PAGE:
United Utilities commissioned us to carry out a scoping study to identify the key issues that might constrain the development of a groundwater resource from the West Cumbria Permo-Triassic Sandstone aquifer. A report was produced which set out a provisional conceptual model of the area and identified the steps required to develop the resource in an environmentally sustainable manner.
United Utilities forecast a shortfall in resource availability in its West Cumbria supply zone by 2015 as a result of sustainability reductions in its abstraction from Ennerdale. In order to fill this shortfall, they commissioned ESI to support its development of a major groundwater resource from the West Cumbria, Permo-Triassic Sandstone aquifer.
Following review of the available data ESI consulted with the relevant regulators to identify key issues. ESI prepared a report setting out a provisional conceptual model of the area and identifying the steps required to develop the resource in an environmentally sustainable manner.
A key data gap was understanding the patterns of accretion along the River Ehen (a Habitats Directive site). ESI drew up a specification for spot gauging and commissioned Hydro-logic to carry out a series of spot gauging surveys.
The surveys showed that interaction between the Permo-Triassic Sandstone and the river was a relatively minor component of flow.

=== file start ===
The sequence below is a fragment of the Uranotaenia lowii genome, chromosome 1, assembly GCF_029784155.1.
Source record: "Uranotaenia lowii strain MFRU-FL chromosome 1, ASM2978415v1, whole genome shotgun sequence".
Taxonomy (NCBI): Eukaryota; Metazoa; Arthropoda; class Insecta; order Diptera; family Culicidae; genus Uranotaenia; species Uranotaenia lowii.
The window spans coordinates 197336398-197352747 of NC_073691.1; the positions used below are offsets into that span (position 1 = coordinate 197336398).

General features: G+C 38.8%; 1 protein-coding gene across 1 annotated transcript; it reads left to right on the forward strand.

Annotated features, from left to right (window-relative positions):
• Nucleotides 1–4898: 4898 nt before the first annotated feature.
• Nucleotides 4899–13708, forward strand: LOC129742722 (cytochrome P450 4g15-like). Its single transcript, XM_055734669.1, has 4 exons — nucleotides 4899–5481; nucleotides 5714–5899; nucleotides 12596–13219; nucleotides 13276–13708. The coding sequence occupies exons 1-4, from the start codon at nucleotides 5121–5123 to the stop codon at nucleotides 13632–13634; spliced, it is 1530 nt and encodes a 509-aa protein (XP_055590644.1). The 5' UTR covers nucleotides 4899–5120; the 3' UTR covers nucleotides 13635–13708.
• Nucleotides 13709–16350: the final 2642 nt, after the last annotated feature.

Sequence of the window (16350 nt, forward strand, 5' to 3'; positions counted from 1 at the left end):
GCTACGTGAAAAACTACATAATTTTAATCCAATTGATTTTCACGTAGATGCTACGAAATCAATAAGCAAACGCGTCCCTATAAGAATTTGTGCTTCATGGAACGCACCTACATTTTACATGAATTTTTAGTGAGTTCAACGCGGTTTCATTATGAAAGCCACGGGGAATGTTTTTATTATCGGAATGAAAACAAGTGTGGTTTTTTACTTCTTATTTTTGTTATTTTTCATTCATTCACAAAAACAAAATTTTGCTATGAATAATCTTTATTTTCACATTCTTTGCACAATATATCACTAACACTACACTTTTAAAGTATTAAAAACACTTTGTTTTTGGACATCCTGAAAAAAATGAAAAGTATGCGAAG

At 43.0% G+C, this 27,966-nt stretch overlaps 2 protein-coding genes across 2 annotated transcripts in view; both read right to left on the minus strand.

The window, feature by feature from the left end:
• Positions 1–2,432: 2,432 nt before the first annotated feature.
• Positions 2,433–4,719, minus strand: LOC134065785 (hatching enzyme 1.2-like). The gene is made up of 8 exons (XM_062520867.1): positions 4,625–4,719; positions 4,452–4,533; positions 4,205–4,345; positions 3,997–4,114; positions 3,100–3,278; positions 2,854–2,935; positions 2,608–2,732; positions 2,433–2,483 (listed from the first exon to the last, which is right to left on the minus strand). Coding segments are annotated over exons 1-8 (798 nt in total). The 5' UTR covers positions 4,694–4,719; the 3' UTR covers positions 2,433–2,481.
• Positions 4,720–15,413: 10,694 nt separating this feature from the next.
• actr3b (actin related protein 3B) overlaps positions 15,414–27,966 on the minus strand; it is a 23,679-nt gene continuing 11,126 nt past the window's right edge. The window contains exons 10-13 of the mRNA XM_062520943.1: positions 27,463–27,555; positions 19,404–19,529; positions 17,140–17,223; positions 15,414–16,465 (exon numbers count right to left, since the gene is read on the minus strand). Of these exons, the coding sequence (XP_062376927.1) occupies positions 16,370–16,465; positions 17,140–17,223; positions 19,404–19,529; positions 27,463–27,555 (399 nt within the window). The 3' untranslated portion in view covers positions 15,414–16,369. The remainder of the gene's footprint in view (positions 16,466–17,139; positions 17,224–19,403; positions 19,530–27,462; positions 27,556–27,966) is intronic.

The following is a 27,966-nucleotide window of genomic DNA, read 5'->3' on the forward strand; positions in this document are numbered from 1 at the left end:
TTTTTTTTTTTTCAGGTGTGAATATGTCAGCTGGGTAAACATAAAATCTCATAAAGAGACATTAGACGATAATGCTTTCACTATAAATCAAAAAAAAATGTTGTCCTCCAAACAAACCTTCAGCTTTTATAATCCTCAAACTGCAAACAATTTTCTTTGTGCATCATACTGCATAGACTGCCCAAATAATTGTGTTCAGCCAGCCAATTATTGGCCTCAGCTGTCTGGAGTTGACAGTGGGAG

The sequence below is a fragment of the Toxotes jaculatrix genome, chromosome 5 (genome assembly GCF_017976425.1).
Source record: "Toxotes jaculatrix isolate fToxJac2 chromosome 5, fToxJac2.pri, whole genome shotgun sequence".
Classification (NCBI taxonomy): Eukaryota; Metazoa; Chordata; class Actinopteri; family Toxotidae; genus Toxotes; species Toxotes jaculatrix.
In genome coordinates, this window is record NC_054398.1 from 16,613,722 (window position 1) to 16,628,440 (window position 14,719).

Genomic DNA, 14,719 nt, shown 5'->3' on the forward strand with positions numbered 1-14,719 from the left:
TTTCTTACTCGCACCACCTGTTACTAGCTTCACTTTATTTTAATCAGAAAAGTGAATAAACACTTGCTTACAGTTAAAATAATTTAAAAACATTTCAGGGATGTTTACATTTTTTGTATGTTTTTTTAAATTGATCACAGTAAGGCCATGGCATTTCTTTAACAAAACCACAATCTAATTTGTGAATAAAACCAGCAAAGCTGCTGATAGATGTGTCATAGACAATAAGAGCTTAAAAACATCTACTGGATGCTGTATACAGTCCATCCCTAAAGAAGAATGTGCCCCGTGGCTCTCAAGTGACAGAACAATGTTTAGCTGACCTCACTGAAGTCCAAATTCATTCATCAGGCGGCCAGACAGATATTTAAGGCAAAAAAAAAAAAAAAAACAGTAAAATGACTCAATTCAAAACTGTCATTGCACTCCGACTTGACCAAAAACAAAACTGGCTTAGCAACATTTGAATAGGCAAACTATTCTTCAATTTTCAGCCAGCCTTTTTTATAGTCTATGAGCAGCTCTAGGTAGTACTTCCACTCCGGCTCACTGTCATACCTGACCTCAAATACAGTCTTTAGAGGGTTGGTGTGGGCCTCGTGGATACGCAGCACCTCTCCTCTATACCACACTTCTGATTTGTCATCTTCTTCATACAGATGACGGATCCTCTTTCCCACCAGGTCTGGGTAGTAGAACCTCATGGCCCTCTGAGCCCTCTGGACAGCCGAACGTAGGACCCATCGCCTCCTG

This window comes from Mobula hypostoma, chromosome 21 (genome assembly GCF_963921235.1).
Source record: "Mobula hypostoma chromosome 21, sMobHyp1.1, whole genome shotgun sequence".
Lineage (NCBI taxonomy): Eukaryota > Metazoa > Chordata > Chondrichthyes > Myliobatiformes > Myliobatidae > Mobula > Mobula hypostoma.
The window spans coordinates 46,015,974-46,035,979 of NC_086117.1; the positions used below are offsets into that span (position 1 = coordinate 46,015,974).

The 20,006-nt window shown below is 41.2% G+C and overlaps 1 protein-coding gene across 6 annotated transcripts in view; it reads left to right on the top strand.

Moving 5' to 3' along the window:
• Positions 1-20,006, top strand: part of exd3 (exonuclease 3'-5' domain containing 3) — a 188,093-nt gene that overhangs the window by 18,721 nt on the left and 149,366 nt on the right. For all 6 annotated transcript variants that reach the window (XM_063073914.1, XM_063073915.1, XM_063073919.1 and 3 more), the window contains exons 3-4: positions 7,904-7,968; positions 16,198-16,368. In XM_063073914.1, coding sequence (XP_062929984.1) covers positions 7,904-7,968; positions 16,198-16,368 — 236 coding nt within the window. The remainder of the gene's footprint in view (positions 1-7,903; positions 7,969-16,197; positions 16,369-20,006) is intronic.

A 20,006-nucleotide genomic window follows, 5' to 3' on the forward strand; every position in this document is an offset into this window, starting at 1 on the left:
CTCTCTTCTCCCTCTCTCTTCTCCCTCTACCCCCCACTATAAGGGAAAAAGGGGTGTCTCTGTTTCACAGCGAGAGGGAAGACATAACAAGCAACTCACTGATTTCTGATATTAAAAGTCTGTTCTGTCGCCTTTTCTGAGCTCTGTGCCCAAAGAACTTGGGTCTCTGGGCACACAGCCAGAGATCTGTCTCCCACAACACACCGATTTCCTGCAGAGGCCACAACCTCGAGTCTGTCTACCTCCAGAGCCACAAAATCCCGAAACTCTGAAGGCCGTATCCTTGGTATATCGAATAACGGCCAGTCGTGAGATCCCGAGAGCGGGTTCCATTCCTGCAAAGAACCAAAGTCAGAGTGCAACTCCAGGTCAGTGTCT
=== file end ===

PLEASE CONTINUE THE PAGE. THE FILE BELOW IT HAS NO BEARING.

Work was then carried out with UU to produce a detailed water features survey of the area to identify other potential receptors. The results were used to develop a monitoring plan providing the basis of the WR32 application.
Four new production boreholes were drilled and a testing programme for each was designed and agreed with the Environment Agency (a 5 day step test, followed immediately by 10 days constant rate and monitored recovery). Following the individual tests, a two-week group test was carried out, which showed no significant impact on flows in the River Ehen from the testing.
ESI supported UU through the collection of all off site data (water levels and stream flows) and through interpretation of monitoring data. All the findings were presented in a final report submitted to the Environment Agency in support of an abstraction licence.